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I have never turned my LKA off during the entire 6,000 miles I have driven the past 2 months on our current winter trip to California. We have been on pretty much every type of road and highway. It can get confused at times, especially in construction zones where the lane markers were moved and the old ones are still visible. There are times where it temporarily shuts itself off until it can figure out where the lane is.

I don't find it's suggestions intrusive, but I can understand how someone else could.
 
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Will existing cars ever get a software update that allow for lane centering assist, or does a feature like that require some level of hardware upgrade (better cameras, more CPU, perhaps an improved steering actuator)?

I'd wager they would be unlikely to add it to existing cars because of regulatory approval issues and the desire to pitch it as a major new feature designed to sell new cars, but it really seems like something that could be part of a software update that just makes LKA better.

If it can see lanes well enough now to avoid drifting outside them, I'm not real sure why it couldn't provide lane centering with the existing hardware.
 

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I keep it on all the time and generally drive more around town than highway. I've had it in other vehicles so I knew what to expect. I have never felt in any car as though the lane keep assist was taking over my control. I find it easy to override when I want/need to and think of it more as the system is "suggesting" rather than "insisting". Subaru's placement of the on/off button on the wheel is brilliant.
 

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Will existing cars ever get a software update that allow for lane centering assist, or does a feature like that require some level of hardware upgrade (better cameras, more CPU, perhaps an improved steering actuator)?

I'd wager they would be unlikely to add it to existing cars because of regulatory approval issues and the desire to pitch it as a major new feature designed to sell new cars, but it really seems like something that could be part of a software update that just makes LKA better.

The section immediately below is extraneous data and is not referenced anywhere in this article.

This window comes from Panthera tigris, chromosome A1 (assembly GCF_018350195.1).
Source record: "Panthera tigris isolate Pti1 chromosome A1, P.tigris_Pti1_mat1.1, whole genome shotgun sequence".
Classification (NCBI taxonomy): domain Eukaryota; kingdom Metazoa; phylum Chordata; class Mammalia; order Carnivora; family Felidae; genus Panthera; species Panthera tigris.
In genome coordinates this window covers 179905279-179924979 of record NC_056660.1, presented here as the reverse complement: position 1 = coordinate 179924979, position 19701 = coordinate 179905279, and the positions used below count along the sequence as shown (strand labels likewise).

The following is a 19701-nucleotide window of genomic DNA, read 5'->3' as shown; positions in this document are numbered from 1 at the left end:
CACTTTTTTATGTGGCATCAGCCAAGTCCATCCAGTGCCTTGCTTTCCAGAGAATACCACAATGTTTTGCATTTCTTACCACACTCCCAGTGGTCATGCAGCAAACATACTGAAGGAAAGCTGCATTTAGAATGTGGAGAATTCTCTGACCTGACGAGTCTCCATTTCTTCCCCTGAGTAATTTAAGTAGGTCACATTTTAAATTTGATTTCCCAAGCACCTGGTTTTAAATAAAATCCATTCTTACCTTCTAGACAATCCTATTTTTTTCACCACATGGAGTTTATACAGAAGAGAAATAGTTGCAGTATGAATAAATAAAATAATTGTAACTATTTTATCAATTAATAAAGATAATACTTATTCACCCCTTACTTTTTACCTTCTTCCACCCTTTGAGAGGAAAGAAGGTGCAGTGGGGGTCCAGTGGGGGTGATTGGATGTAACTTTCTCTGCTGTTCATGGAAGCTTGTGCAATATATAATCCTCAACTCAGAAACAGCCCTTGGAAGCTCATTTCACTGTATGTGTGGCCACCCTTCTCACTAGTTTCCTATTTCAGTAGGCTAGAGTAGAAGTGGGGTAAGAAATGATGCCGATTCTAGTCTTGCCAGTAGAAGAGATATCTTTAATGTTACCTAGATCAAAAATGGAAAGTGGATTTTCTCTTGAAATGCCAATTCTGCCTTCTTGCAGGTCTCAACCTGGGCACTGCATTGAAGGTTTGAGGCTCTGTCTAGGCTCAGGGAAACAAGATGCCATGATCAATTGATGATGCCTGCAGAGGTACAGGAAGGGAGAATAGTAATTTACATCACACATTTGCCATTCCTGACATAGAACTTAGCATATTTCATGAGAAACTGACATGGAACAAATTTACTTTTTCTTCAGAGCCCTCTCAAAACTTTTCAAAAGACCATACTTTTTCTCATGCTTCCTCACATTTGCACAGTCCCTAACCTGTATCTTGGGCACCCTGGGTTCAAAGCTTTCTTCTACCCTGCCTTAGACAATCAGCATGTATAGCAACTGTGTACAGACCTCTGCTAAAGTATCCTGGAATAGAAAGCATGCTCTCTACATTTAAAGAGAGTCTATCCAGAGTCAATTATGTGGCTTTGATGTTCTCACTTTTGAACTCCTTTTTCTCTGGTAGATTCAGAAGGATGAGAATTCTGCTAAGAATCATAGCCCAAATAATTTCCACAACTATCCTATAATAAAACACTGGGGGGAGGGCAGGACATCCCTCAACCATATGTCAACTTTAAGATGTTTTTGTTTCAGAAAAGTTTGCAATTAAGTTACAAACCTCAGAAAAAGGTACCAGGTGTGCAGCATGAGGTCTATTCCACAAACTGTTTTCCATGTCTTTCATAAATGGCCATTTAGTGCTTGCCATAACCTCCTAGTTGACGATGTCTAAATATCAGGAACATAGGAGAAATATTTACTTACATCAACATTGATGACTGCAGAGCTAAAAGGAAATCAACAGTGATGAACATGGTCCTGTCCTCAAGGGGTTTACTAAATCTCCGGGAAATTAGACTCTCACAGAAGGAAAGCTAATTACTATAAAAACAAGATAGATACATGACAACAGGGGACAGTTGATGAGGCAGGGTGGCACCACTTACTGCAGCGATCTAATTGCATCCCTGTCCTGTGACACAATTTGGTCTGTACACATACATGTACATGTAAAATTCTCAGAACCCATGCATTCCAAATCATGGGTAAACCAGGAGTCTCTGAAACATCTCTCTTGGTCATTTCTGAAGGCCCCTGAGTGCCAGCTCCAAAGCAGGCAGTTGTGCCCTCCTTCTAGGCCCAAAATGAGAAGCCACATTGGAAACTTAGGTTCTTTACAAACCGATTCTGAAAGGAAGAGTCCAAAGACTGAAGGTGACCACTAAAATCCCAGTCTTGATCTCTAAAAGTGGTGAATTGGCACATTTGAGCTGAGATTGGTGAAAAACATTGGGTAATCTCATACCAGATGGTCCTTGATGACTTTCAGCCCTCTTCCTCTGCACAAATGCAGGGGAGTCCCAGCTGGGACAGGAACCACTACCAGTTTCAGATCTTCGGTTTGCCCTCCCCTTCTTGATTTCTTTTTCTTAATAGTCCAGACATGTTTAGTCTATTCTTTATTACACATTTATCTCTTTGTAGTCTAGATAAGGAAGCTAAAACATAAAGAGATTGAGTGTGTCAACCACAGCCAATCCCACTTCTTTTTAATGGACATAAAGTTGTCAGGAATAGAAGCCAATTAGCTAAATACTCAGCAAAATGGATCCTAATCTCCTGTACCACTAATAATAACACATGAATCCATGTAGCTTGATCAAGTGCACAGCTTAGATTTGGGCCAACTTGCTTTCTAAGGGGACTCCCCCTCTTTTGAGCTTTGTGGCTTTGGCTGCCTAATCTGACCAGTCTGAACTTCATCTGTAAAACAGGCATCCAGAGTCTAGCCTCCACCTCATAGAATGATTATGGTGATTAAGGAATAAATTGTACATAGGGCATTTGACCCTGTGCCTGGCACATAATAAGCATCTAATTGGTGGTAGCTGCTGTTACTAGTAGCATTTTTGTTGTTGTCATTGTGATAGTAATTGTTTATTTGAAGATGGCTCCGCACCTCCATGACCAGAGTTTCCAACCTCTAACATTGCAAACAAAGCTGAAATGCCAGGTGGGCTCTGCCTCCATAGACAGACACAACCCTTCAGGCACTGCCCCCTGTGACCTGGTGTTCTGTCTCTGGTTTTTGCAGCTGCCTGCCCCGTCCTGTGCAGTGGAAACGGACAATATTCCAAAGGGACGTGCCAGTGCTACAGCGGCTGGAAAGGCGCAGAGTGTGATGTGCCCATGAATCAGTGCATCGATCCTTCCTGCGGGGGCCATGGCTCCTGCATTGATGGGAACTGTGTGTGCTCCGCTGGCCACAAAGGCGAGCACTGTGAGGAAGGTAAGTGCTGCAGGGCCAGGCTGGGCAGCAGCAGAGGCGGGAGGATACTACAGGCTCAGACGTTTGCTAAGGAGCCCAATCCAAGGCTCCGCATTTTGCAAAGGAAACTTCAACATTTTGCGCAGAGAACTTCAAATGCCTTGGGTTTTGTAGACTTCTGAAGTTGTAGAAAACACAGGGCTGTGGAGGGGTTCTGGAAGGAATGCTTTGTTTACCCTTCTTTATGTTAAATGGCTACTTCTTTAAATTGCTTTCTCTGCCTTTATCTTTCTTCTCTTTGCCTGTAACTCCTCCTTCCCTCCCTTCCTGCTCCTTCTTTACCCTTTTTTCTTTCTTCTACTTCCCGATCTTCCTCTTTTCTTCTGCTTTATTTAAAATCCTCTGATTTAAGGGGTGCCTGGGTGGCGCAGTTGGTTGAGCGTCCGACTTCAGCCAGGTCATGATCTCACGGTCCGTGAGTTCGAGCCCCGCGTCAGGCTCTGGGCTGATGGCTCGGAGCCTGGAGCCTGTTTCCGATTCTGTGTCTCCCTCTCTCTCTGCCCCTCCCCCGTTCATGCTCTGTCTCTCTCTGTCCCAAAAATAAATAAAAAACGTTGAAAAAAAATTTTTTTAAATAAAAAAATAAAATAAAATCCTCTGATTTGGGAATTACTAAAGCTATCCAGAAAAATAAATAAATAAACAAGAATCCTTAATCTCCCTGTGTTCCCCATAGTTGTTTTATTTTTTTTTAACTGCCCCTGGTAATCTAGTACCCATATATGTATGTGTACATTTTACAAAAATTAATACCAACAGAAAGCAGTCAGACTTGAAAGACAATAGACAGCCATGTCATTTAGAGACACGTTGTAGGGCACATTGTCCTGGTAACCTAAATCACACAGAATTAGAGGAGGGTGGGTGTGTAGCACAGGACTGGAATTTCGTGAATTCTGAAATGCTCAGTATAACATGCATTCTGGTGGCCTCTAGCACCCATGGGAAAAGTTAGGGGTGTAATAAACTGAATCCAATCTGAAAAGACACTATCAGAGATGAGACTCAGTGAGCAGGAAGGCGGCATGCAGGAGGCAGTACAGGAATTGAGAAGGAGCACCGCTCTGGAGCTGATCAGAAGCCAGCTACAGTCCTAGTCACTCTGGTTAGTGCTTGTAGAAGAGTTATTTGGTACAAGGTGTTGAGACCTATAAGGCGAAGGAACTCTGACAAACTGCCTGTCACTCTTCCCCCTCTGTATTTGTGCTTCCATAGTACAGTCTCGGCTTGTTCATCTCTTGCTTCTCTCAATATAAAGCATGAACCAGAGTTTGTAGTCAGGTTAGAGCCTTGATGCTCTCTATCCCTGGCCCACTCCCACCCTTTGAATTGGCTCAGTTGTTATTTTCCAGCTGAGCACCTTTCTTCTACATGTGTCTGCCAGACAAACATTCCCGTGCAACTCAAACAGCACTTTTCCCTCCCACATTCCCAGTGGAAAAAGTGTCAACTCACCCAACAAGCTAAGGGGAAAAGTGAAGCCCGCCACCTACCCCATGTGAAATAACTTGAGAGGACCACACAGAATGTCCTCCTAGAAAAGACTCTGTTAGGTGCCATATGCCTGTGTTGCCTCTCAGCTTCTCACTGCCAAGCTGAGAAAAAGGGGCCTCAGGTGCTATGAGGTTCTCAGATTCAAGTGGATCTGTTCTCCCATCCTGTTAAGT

If it can see lanes well enough now to avoid drifting outside them, I'm not real sure why it couldn't provide lane centering with the existing hardware.
I think for now that's a step too close to "self driving" and Subaru is often cautious until they've really really tested something. Other car makers (Tesla) have had bad press for failures in their systems.
 

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Touring Assist...

Touring Assist is in use in Japan, and various features of it (such as lane centering capabilities) will make their way into the 2020 Subaru Legacy. How much more of it will make its way into the US cars, I don't know.

Keep in mind, there are absolutely ZERO commercially available cars in the United States that are cleared for autonomous driving, including the Tesla.

There are NO autonomous systems in this country, at all. And that includes Tesla's vehicles, which are still all ALSO assistance systems (albeit at a higher level than others) that require a driver to have their hands on the wheel at all times.

That's one of the reasons I hate that they designate vehicle capabilites as "Level 1 autonomous", "Level 2 autonomous", etc. They are NOT autonomous until they hit Level *5*. Level 3 is the FIRST level with partial autonomy, and only Google has achieved that (with a gazillion sensors on a rather ugly sensor-clad car). Those cars NEVER made it to market. Level 4 is a higher level of partial autonomy than Level 3, but still not fully autonomous.

THE REASON I MENTION ALL OF THAT, is because there's not many hurdles to compete with Tesla or other vehicles, since they're not nearly autonomous, nor classified as such. The Ascent (and soon, the 2020 Legacy) is already nearly the same "autonomous level" as the Tesla Model S. :tango_face_wink:

So, I suspect we'll see even more "almost autonomous" features in upcoming years, especially since those capabilities are now weighing more heavily in safety ratings (and Subaru tries to stay ahead of the pack).

Here's some fun links:


Will existing cars ever get a software update that allow for lane centering assist, or does a feature like that require some level of hardware upgrade (better cameras, more CPU, perhaps an improved steering actuator)?

I'd wager they would be unlikely to add it to existing cars because of regulatory approval issues and the desire to pitch it as a major new feature designed to sell new cars, but it really seems like something that could be part of a software update that just makes LKA better.